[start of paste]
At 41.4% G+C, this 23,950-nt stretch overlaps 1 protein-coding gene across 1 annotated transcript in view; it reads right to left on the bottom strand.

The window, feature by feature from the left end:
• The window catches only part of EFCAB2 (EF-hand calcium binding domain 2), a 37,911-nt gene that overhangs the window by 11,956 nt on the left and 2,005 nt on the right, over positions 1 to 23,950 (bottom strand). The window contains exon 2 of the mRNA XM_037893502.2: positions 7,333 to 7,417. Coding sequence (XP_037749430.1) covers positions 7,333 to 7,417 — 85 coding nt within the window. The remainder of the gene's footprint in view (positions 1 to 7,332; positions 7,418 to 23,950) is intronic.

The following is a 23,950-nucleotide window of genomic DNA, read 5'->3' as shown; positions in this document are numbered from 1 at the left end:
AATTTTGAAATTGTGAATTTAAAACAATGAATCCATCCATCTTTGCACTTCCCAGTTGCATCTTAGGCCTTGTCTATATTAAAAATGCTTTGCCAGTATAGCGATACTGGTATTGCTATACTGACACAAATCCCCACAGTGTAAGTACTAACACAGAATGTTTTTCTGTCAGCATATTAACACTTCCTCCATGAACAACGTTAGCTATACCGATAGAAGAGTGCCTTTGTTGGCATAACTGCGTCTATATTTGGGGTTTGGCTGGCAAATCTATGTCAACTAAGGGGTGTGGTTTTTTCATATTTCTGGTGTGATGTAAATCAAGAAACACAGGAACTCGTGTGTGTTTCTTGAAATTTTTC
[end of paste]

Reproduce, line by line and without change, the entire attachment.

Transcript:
At 41.4% G+C, this 23,950-nt stretch overlaps 1 protein-coding gene across 1 annotated transcript in view; it reads right to left on the bottom strand.

The window, feature by feature from the left end:
• The window catches only part of EFCAB2 (EF-hand calcium binding domain 2), a 37,911-nt gene that overhangs the window by 11,956 nt on the left and 2,005 nt on the right, over positions 1 to 23,950 (bottom strand). The window contains exon 2 of the mRNA XM_037893502.2: positions 7,333 to 7,417. Coding sequence (XP_037749430.1) covers positions 7,333 to 7,417 — 85 coding nt within the window. The remainder of the gene's footprint in view (positions 1 to 7,332; positions 7,418 to 23,950) is intronic.

The following is a 23,950-nucleotide window of genomic DNA, read 5'->3' as shown; positions in this document are numbered from 1 at the left end:
AATTTTGAAATTGTGAATTTAAAACAATGAATCCATCCATCTTTGCACTTCCCAGTTGCATCTTAGGCCTTGTCTATATTAAAAATGCTTTGCCAGTATAGCGATACTGGTATTGCTATACTGACACAAATCCCCACAGTGTAAGTACTAACACAGAATGTTTTTCTGTCAGCATATTAACACTTCCTCCATGAACAACGTTAGCTATACCGATAGAAGAGTGCCTTTGTTGGCATAACTGCGTCTATATTTGGGGTTTGGCTGGCAAATCTATGTCAACTAAGGGGTGTGGTTTTTTCATATTTCTGGTGTGATGTAAATCAAGAAACACAGGAACTCGTGTGTGTTTCTTGAAATTTTTC